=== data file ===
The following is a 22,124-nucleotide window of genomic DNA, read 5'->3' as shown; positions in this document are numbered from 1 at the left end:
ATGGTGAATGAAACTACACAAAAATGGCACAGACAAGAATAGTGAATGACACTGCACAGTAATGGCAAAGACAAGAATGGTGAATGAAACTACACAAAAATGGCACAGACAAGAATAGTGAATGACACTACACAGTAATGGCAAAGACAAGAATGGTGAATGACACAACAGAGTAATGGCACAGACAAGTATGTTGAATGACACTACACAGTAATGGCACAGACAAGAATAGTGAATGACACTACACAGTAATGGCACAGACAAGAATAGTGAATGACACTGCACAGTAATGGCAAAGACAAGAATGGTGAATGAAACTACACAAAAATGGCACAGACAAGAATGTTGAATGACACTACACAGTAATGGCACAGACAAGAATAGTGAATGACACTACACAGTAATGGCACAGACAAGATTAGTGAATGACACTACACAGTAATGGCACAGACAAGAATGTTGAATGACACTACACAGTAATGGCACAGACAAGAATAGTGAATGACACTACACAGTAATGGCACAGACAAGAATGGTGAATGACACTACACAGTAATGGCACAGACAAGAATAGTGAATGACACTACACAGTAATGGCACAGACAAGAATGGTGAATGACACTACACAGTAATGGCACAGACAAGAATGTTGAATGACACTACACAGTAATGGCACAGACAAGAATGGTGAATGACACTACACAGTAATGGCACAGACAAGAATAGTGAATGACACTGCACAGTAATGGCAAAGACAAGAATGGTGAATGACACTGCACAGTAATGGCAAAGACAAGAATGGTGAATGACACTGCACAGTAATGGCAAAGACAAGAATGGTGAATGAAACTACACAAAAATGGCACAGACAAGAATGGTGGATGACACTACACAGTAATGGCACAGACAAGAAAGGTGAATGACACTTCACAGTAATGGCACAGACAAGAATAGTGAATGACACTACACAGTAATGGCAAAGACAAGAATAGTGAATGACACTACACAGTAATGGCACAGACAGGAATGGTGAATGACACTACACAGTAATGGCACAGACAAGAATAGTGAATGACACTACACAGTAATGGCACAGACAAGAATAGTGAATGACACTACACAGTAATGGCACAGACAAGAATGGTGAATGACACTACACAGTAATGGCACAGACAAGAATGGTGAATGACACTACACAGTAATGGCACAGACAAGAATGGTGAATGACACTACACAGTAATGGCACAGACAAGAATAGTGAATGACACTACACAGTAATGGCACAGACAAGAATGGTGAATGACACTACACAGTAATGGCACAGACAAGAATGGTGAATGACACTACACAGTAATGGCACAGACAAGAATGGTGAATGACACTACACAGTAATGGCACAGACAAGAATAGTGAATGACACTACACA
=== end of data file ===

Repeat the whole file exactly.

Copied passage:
The following is a 22,124-nucleotide window of genomic DNA, read 5'->3' as shown; positions in this document are numbered from 1 at the left end:
ATGGTGAATGAAACTACACAAAAATGGCACAGACAAGAATAGTGAATGACACTGCACAGTAATGGCAAAGACAAGAATGGTGAATGAAACTACACAAAAATGGCACAGACAAGAATAGTGAATGACACTACACAGTAATGGCAAAGACAAGAATGGTGAATGACACAACAGAGTAATGGCACAGACAAGTATGTTGAATGACACTACACAGTAATGGCACAGACAAGAATAGTGAATGACACTACACAGTAATGGCACAGACAAGAATAGTGAATGACACTGCACAGTAATGGCAAAGACAAGAATGGTGAATGAAACTACACAAAAATGGCACAGACAAGAATGTTGAATGACACTACACAGTAATGGCACAGACAAGAATAGTGAATGACACTACACAGTAATGGCACAGACAAGATTAGTGAATGACACTACACAGTAATGGCACAGACAAGAATGTTGAATGACACTACACAGTAATGGCACAGACAAGAATAGTGAATGACACTACACAGTAATGGCACAGACAAGAATGGTGAATGACACTACACAGTAATGGCACAGACAAGAATAGTGAATGACACTACACAGTAATGGCACAGACAAGAATGGTGAATGACACTACACAGTAATGGCACAGACAAGAATGTTGAATGACACTACACAGTAATGGCACAGACAAGAATGGTGAATGACACTACACAGTAATGGCACAGACAAGAATAGTGAATGACACTGCACAGTAATGGCAAAGACAAGAATGGTGAATGACACTGCACAGTAATGGCAAAGACAAGAATGGTGAATGACACTGCACAGTAATGGCAAAGACAAGAATGGTGAATGAAACTACACAAAAATGGCACAGACAAGAATGGTGGATGACACTACACAGTAATGGCACAGACAAGAAAGGTGAATGACACTTCACAGTAATGGCACAGACAAGAATAGTGAATGACACTACACAGTAATGGCAAAGACAAGAATAGTGAATGACACTACACAGTAATGGCACAGACAGGAATGGTGAATGACACTACACAGTAATGGCACAGACAAGAATAGTGAATGACACTACACAGTAATGGCACAGACAAGAATAGTGAATGACACTACACAGTAATGGCACAGACAAGAATGGTGAATGACACTACACAGTAATGGCACAGACAAGAATGGTGAATGACACTACACAGTAATGGCACAGACAAGAATGGTGAATGACACTACACAGTAATGGCACAGACAAGAATAGTGAATGACACTACACAGTAATGGCACAGACAAGAATGGTGAATGACACTACACAGTAATGGCACAGACAAGAATGGTGAATGACACTACACAGTAATGGCACAGACAAGAATGGTGAATGACACTACACAGTAATGGCACAGACAAGAATAGTGAATGACACTACACA